Category Archives: Baby

Ruminations on posterity

3 generations

Sabrina, Victoria and me

I stepped away from center stage some time ago, ceding the spotlight to my children and, with it, the drama attendant in staring in one’s own story. Every once in a while, one of their dramas sloshes over into my life or I am invited or even summoned to pull on maternal hip waders and plunge into the guck welling up from the drains . . . This provided that I remember that my role is a supporting one and that any advice I might proffer will probably be ignored. Just as I, during my turn in the spotlight, ignored much of my mother’s advice. To my considerable detriment.

As regards the Afterlife, I put no stock in the Resurrection. There are just too many logistical problems. Which body gets resurrected: the sixteen year old body or the eighty-six year old body? Is there a choice? Because, if there isn’t, I’m inclined to give the whole operation a pass. And the only Heaven of which I can conceive is reintegration into the cosmos as energy, an obliteration of personhood that is surely the opposite of why people conjured up a Heaven in the first place – so that they could imagine a way in which they might continue to exist as individuals. That becomes less and less important to me as time goes on and I realize that, though unique, I am no big whop, and, in truth, the only creatures with whom  I, at present, might long to be reunited are my mother and various, deceased pets, all of whom, in fact, do live on in a way I will explain.

BenchSharonGreek-crop CU (2)

The Golden Retriever

After our beloved golden retriever Buddy died, plunging us into the most terrible grief, I encountered a woman who had owned a string of goldens. She advised me to get another pronto. “They are so alike genetically that, in no time at all, it will seem as though you never lost him,” she told me. She was right. Five years ago we bought our Nellie and now I remember Buddy with great tenderness, love and gratitude, but never grief, never pain. Nellie has effectively taken his place. She has become,  unequivocally,  The Golden Retriever.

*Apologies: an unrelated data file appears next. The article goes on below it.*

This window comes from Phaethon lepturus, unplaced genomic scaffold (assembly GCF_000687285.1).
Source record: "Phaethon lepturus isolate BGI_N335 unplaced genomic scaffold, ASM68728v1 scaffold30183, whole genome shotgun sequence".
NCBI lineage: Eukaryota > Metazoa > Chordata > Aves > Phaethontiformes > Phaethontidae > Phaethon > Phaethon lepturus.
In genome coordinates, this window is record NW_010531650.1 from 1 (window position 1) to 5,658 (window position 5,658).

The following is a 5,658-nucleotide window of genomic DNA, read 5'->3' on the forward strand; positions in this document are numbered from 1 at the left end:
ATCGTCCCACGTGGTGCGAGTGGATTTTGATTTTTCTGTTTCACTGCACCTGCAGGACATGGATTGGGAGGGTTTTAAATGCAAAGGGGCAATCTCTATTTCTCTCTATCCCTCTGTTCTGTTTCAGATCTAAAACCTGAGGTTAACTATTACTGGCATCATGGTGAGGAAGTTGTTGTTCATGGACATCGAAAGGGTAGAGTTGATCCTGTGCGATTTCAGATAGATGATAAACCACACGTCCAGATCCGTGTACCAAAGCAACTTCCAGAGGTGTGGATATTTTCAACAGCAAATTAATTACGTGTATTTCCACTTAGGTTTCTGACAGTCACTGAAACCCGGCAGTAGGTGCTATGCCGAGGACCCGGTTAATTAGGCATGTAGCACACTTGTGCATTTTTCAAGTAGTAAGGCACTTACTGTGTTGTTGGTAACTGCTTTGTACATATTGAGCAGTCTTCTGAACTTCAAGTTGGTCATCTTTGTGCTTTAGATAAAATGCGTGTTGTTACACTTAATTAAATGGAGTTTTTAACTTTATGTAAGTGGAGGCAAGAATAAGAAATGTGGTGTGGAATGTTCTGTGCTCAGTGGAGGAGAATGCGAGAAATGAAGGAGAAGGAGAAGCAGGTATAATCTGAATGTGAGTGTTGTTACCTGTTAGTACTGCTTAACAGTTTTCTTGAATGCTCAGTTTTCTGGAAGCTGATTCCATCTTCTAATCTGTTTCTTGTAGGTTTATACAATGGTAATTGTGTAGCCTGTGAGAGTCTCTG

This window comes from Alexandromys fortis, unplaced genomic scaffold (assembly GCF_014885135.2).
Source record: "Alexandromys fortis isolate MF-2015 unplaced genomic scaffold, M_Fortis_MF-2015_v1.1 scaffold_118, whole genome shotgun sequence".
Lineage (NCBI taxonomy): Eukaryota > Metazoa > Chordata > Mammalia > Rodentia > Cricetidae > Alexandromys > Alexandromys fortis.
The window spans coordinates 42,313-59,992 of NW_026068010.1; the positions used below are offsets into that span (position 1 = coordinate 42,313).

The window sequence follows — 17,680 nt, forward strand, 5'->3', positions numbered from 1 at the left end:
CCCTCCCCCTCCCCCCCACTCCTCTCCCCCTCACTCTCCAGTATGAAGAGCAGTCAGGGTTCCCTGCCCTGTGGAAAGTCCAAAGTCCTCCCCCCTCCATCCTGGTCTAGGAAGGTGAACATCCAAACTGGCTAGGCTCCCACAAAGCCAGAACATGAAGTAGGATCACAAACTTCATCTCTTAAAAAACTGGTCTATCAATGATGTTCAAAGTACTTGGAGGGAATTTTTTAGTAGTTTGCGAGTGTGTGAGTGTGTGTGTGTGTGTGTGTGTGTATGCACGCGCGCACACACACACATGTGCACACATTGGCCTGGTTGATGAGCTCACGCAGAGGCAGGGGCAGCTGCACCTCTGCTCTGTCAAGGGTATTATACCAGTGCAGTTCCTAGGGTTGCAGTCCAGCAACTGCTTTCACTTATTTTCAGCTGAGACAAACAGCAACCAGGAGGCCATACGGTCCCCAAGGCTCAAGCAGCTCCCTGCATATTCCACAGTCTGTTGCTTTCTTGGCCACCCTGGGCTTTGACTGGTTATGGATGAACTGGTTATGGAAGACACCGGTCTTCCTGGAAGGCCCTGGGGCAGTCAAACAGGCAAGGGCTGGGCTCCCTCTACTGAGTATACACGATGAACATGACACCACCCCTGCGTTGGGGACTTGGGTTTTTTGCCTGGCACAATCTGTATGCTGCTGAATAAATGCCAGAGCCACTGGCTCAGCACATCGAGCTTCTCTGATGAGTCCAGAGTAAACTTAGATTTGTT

Me, Mom, Brina_NEW

Mom, Me and Sabrina, 1990

As for my mother, she lives on in me, in my daughter Sabrina and now in my granddaughter Victoria, whose birth  has caused me to reflect on these things . . . that and the fact that  I have taken on my mother’s last great role – that of grandmother — and, as such, one whose death would not be entirely unexpected.    I may not  long for eternal life in any personal sense, embodied or no, but, when I first looked into Victoria’s navy blue eyes, I realized that it was my mother’s eyes looking back, that Mom was in there all right, tangled up in the DNA that expresses itself in her first great grandchild. Just as I am.  Just as my daughter Sabrina is.

And that’s fine with me.

In the baby trenches

Lauren, Brina, Vicky

Lauren, Sabrina and Baby Victoria

I have just come back from a couple of weeks spent in St. Anne-de-Bellevue, Quebec, helping my daughter and daughter-in-law transition into motherhood. One forgets what a travail those first few weeks/months of parenthood can be: REM-deprived parents, bleary-eyed and more than slightly unhinged, stumbling like sleepwalkers into traffic, hit first by one transport truck, then another as they stagger across the multiple lanes that stretch between feedings; secretions, everything that can leak leaking . . . and a few you had no idea were capable of it; the mounting, terrible realization that your house, in and out of which you are accustomed to blithely pass, is closing in around you, entombing you. That sound like a vacuum suck? The tomb sealing shut.